A — This is a very interesting question but any answer hoping to be in any degree adequate would need to turn to Holy Scripture, the details of church and liturgical history, the great councils of the church, as well as documents and texts coming from the Holy See and the U.S. Conference of Catholic Bishops. A very tall order! In this brief question/answer column it is possible to provide only the bare bones of an answer.
Let me begin by citing some words from the Jesuit patristic theologian Joseph Lienhard: “One of the most intriguing developments in the early church is the transition from the New Testament plurality of ministries to a more or less uniform and fixed structure. The transition was essentially completed by the middle of the second century, in almost all the churches of the Empire. There is hardly unanimity on even a single point on this topic…” He seems to me to be saying two things. First of all, in the early decades of the church there was a plurality of ministries, but plurality moved towards the threefold ministry of bishop-presbyter-deacon by about the middle of the second century A.D. Secondly, he points out that historians of the Christian tradition do not have enough formation/data to achieve unanimity on this development. We would like to have a completely clear picture, but the facts as they are simply do not permit it. The first writer outside the New Testament to witness to this threefold structure of ministry is Bishop Ignatius of Antioch (died about 110). We do not know exactly how widespread the threefold structure was at his time, but, as Lienhard says, it was pretty much in place everywhere by the middle of the second century. The normal minister of the Eucharist was the bishop, and around him he had two sets of collaborators, presbyters/priests and deacons.
As the church expanded geographically and numerically it became impossible for the local bishop to be the only celebrant of the Eucharist and the other sacraments, and so gradually presiding at the Eucharist and the other sacraments devolved to the presbyters, but always in union with their local bishop. And so there emerges the parish priest: a presbyter who is the liturgist, teacher and pastor of a detached congregation occasionally visited by the bishop. One consequence of this devolution was the view that there is no essential difference between the ministries of bishop and presbyter. The essential ministry in the church for many ordinary Christians had become the presbyterate. “What does a bishop do that a presbyter cannot, except ordain?” (St. Jerome, Epistolae 146.1). “(Bishops) are superior to (presbyters) only in the power of ordination and in this respect alone have they advantage over presbyters.” (St. John Chrysostom, Homilia II.I in 1 Timotheum 3.8).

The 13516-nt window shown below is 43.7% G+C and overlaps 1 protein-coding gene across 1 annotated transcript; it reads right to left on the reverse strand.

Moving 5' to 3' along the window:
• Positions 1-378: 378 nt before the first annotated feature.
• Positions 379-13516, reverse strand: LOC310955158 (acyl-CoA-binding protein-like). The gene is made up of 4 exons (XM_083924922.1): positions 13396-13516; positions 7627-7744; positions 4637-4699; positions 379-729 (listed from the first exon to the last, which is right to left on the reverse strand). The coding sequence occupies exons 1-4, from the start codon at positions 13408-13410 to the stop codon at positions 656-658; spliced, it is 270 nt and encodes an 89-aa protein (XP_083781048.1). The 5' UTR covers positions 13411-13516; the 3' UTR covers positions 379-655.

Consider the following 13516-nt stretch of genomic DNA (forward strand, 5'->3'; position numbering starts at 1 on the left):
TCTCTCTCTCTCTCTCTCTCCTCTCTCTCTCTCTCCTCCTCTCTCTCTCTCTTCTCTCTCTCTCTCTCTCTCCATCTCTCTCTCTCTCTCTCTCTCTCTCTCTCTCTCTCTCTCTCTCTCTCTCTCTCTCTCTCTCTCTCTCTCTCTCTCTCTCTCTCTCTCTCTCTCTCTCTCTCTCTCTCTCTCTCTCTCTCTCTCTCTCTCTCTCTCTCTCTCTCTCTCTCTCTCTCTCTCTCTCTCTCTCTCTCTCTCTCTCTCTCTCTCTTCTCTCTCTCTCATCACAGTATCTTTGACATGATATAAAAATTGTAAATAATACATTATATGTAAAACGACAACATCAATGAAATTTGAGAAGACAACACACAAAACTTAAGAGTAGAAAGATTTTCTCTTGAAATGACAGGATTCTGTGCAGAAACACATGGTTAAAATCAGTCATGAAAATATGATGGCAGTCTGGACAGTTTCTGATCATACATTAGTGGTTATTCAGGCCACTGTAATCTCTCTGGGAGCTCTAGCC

As we move into the second millennium, a variety of factual developments, including an increase of priests within monasteries and of local diocesan clergy meant that the presbyterate/priesthood was increasingly seen in terms of the power to consecrate and offer the sacrifice of Christ’s body and blood. The reforming Council of Trent in the 16th century did not set out to give a full, worked out theology of orders or priesthood. What Trent did was to defend on the basis of the church’s long tradition the theology and practice of orders that it had received: in the face of attack from the Protestant Reformers it affirmed what it regarded as the essential positions and legitimate practice.
Vatican II attempted to re-think Catholic teaching in a way that was more biblical, more ecumenical, more contemporary. Thus, the Council revived the concept of the common priesthood of the entire people of God. It depicted the ministerial priesthood as oriented in service toward the common priesthood of the baptized. The Council also spoke of bishops and priests as exercising a three-fold office: prophetic, priestly, royal, and restored the diaconate as a permanent ministry in the Church. It explicitly and deliberately affirmed that episcopacy is the fullness of orders. At the same time the Council asserted an essential difference between the common priesthood of the faithful and the ministerial priesthood of the ordained, while acknowledging that they are ordered one to the other, something expressed in the Constitution on the Church, paragraph 10. All of this is so well summarized in the section on the sacrament of holy orders found in the Catechism of the Catholic Church.
This is hardly an adequate history the priesthood, but it may give you a few hints about the history and about how to follow it up for yourself.
Posted: Wednesday, August 13, 2014
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